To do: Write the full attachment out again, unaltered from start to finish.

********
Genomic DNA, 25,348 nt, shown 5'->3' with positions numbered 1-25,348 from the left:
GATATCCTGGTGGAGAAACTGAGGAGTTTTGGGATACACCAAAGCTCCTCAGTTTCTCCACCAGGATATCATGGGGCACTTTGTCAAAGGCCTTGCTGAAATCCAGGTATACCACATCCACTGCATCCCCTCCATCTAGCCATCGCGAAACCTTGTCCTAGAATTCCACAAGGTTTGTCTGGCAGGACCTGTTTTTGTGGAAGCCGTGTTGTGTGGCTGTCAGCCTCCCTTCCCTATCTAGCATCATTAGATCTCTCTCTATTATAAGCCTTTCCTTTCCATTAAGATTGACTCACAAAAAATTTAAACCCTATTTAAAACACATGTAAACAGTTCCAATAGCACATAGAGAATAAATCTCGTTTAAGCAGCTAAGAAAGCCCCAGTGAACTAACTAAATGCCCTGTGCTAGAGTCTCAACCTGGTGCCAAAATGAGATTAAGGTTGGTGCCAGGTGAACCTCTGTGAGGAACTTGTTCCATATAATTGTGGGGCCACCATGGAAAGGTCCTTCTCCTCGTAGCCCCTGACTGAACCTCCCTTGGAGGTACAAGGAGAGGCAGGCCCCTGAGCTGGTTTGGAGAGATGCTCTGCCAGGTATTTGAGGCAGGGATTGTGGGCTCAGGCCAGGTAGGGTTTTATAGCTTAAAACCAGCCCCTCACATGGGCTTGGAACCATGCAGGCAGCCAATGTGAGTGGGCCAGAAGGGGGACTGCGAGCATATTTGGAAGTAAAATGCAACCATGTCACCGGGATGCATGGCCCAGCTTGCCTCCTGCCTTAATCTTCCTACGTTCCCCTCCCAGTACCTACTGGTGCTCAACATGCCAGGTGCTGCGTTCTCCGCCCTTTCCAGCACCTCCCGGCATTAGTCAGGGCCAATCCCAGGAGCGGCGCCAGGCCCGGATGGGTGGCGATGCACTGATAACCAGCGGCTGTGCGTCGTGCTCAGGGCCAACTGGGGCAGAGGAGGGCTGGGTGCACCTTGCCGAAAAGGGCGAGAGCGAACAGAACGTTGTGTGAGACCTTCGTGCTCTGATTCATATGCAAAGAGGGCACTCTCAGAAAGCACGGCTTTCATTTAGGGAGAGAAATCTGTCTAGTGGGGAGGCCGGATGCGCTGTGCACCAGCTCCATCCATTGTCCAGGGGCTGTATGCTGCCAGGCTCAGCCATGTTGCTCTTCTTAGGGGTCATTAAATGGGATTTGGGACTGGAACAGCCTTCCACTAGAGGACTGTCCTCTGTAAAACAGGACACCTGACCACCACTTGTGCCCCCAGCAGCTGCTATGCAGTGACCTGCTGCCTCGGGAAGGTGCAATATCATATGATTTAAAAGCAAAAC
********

Genomic DNA, 25,348 nt, shown 5'->3' with positions numbered 1-25,348 from the left:
GATATCCTGGTGGAGAAACTGAGGAGTTTTGGGATACACCAAAGCTCCTCAGTTTCTCCACCAGGATATCATGGGGCACTTTGTCAAAGGCCTTGCTGAAATCCAGGTATACCACATCCACTGCATCCCCTCCATCTAGCCATCGCGAAACCTTGTCCTAGAATTCCACAAGGTTTGTCTGGCAGGACCTGTTTTTGTGGAAGCCGTGTTGTGTGGCTGTCAGCCTCCCTTCCCTATCTAGCATCATTAGATCTCTCTCTATTATAAGCCTTTCCTTTCCATTAAGATTGACTCACAAAAAATTTAAACCCTATTTAAAACACATGTAAACAGTTCCAATAGCACATAGAGAATAAATCTCGTTTAAGCAGCTAAGAAAGCCCCAGTGAACTAACTAAATGCCCTGTGCTAGAGTCTCAACCTGGTGCCAAAATGAGATTAAGGTTGGTGCCAGGTGAACCTCTGTGAGGAACTTGTTCCATATAATTGTGGGGCCACCATGGAAAGGTCCTTCTCCTCGTAGCCCCTGACTGAACCTCCCTTGGAGGTACAAGGAGAGGCAGGCCCCTGAGCTGGTTTGGAGAGATGCTCTGCCAGGTATTTGAGGCAGGGATTGTGGGCTCAGGCCAGGTAGGGTTTTATAGCTTAAAACCAGCCCCTCACATGGGCTTGGAACCATGCAGGCAGCCAATGTGAGTGGGCCAGAAGGGGGACTGCGAGCATATTTGGAAGTAAAATGCAACCATGTCACCGGGATGCATGGCCCAGCTTGCCTCCTGCCTTAATCTTCCTACGTTCCCCTCCCAGTACCTACTGGTGCTCAACATGCCAGGTGCTGCGTTCTCCGCCCTTTCCAGCACCTCCCGGCATTAGTCAGGGCCAATCCCAGGAGCGGCGCCAGGCCCGGATGGGTGGCGATGCACTGATAACCAGCGGCTGTGCGTCGTGCTCAGGGCCAACTGGGGCAGAGGAGGGCTGGGTGCACCTTGCCGAAAAGGGCGAGAGCGAACAGAACGTTGTGTGAGACCTTCGTGCTCTGATTCATATGCAAAGAGGGCACTCTCAGAAAGCACGGCTTTCATTTAGGGAGAGAAATCTGTCTAGTGGGGAGGCCGGATGCGCTGTGCACCAGCTCCATCCATTGTCCAGGGGCTGTATGCTGCCAGGCTCAGCCATGTTGCTCTTCTTAGGGGTCATTAAATGGGATTTGGGACTGGAACAGCCTTCCACTAGAGGACTGTCCTCTGTAAAACAGGACACCTGACCACCACTTGTGCCCCCAGCAGCTGCTATGCAGTGACCTGCTGCCTCGGGAAGGTGCAATATCATATGATTTAAAAGCAAAAC